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Biopsy questions

Posts: 4
Joined: Jun 2020

Hello all!

Due to the location of my tumor (an 8cm anterior mediastinul), my doctors elected to do the PET scan first because the tumor was a little hard to reach. The PET scan confirmed that there was in fact hypermetabolic activity in my little "friend". Does this kind of confirm the fact that it's cancer?? Also, now they want to do the biopsy. However, interventional radiology said they wouldn't do it. So I've been referred to a thoracic surgeon whom I see on Tuesday. Has anyone else had this happen to them? "Dr. Google" said I'll probably have to go under general anesthesia if a surgeon has to perform the biopsy. They also don't want to completely remove it because that would be a very invasive surgery. So I think the idea behind this is to just diagnose me and then see if we can shrink it with medicine instead of surgery. Does anyone have any thoughts on this? Thank you all so much! I already love this group. 


Bailey xxx

Posts: 315
Joined: Jul 2016

Hi Bailey,

Although there can be false-positive PET scan results (showing hypermetabolism with some non-malignant conditions), everything in your case seems to fit the tentative diagnosis of lymphoma. As already mentioned in our replies to your original thread, a biopsy is necessary to not only confirm the malignant nature of your tumor, but more importantly to pinpoint the type of cancer (and if it is lymphoma, the type of lymphoma, as there are several dozen...) you are dealing with, as that determines the course of action.

When dealing with most lymphoma types  (lymphoma being a hematologic cancer  - or, so to speak, a solid tumor of a "liquid" cancer - can manifest itself anywhere in the body) and in most cases, surgery generally does not have a curative intent, and is basically limited to biopsies, as chemotherapy is the treatment.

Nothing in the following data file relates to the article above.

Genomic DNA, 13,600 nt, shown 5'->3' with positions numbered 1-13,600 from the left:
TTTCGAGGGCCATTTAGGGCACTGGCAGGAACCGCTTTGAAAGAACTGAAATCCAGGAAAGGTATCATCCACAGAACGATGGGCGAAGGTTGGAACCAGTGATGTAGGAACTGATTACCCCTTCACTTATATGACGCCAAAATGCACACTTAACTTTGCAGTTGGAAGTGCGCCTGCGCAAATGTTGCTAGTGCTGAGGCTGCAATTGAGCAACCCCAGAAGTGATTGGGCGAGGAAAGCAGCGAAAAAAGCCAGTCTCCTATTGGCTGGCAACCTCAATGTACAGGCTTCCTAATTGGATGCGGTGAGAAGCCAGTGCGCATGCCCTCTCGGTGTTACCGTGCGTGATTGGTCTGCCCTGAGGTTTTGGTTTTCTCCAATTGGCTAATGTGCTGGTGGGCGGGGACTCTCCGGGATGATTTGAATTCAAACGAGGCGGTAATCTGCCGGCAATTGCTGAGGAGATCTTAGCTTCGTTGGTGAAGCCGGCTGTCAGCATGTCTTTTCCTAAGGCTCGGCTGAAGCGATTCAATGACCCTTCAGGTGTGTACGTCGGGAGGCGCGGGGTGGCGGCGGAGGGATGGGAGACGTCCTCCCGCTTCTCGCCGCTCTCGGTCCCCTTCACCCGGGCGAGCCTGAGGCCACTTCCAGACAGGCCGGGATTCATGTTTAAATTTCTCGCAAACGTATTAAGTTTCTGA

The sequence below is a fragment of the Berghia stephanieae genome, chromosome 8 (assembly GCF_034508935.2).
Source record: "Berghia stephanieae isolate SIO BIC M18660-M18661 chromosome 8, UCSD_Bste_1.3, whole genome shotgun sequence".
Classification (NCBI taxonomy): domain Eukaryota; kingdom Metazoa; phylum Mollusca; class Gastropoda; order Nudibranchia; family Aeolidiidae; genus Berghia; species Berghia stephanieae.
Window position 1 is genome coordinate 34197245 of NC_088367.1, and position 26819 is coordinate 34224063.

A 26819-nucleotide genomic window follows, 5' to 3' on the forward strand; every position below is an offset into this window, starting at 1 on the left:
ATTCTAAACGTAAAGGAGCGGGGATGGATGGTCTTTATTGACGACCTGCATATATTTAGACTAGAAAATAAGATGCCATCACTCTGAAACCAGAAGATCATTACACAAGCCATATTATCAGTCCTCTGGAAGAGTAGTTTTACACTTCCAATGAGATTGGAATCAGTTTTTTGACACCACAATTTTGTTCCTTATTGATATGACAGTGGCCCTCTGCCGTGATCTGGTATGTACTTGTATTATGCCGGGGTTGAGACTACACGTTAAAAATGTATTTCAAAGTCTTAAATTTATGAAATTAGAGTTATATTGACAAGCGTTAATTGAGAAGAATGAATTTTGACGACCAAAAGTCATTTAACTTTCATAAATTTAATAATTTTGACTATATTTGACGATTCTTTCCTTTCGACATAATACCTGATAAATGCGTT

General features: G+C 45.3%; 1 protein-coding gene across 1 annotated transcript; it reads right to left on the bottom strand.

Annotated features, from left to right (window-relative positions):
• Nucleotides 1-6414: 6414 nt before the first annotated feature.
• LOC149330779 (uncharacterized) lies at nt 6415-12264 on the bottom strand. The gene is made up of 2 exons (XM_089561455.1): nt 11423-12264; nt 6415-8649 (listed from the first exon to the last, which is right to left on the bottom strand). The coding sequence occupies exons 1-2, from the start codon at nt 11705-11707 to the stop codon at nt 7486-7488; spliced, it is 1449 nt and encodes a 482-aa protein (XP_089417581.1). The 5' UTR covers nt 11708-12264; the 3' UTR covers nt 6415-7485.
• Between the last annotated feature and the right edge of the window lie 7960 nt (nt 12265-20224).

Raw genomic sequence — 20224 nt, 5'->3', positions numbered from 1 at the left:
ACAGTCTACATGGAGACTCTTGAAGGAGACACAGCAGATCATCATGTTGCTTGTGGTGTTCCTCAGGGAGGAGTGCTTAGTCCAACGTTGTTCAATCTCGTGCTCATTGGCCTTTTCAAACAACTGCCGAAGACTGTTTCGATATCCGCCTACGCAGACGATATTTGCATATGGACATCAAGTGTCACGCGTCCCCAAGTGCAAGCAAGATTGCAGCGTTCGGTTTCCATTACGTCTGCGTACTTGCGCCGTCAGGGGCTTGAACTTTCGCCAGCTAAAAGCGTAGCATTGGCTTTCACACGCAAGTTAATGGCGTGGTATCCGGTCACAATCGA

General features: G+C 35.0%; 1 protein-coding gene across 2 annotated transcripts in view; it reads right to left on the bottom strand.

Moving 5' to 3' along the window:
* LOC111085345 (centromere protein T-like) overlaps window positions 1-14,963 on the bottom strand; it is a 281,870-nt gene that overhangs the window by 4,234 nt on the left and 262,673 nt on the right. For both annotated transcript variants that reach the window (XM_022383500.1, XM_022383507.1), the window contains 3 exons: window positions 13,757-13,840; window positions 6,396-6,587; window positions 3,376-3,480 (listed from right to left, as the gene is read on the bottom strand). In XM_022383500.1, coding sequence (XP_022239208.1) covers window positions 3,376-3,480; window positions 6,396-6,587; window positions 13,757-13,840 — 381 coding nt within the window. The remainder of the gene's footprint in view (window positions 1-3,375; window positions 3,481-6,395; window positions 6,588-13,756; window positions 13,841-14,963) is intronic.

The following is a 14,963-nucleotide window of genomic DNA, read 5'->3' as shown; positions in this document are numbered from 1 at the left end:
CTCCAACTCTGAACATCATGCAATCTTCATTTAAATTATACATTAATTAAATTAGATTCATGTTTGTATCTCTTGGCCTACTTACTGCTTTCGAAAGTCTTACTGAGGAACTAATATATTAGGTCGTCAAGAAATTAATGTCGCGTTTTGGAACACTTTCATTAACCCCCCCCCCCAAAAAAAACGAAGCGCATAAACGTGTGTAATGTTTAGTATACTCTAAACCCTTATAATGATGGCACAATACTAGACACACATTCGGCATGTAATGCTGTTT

The fact that your doctors now say you have to go forward with a thoracic surgeon would suggest that the PET scan did not find any more accessible tumors (such as, for example, an axillary or cervical lymph node) or bone marrow involvement.

The aim of the surgery will be to get a sufficient piece of your tumor for the pathologist to identify the type of lymphoma, and given the location, a thoracic surgeon is the most competent to proceed safely and successfully. General anesthesia does not necessarily mean that this has to be a lengthy or very invasive procedure - and I certainly hope it will not be.

In my case (primary bone lymphoma, no lymph node involvement), two open surgical biopsies under general anesthesia were performed by an orthopedic surgeon.

I suggest that you ask the thoracic surgeon to explain how s/he intends to proceed to get that piece of tumor, and whether there is a Plan B.

Do let us know how things go after that appointment next Tuesday.


P.S.: on a practical note, you may want to keep all your posts in one single thread (for example under the title "Mediastinal tumor" or whichever title is most representative of your case) as it can become difficult for others to keep track of your info over months (or even years) and as a result you may find that the replies you get are irrelevant or redundant. Also, this will be more useful to anyone coming to the forum with a similar diagnosis to yours and trying to figure out the road ahead.

Max Former Hodgkins Stage 3's picture
Max Former Hodg...
Posts: 3661
Joined: May 2012


Response to lymphoma begins with a correct diagnosis, which as I and others said previously, starts with an accurate biopsy.  Enough tissue must be removed for proper testing, which is why an aspirational ('needle') biopsy is frequently inadequate; stated more bluntly: they are often WRONG.   Recall, there are over 50 strains of lymphoma recognized by W.H.O., as well as the AMA.   Treatment for one strain is often inappropriate and ineffective agains others.  So Step 1 is a proper biopsy.

It is ideal that you are seeing a chest surgeon.  There is really no part of the human body (except sections of the brain) that cannot be accessed successfully, even if tricky.  A thoracic surgeon is precisely what you need currently.

Refer to the details in PBL's suberb response above as you proceed.   As mentioned, surgery is virtually never a curative-intent modality agains lymphoma, which is a systemic disease.   Therapeudic radiation (RT), escecially extreme-precision metholds, like SBRT or IGRT, are sometimes used against Stage 1 disease, but usually with chemo following as an adjuvant. 

It requires a truly expert medical oncologist to make these treatment decisions, and even such a doctor cannot choose wisely without an expert and definitive biopsy.

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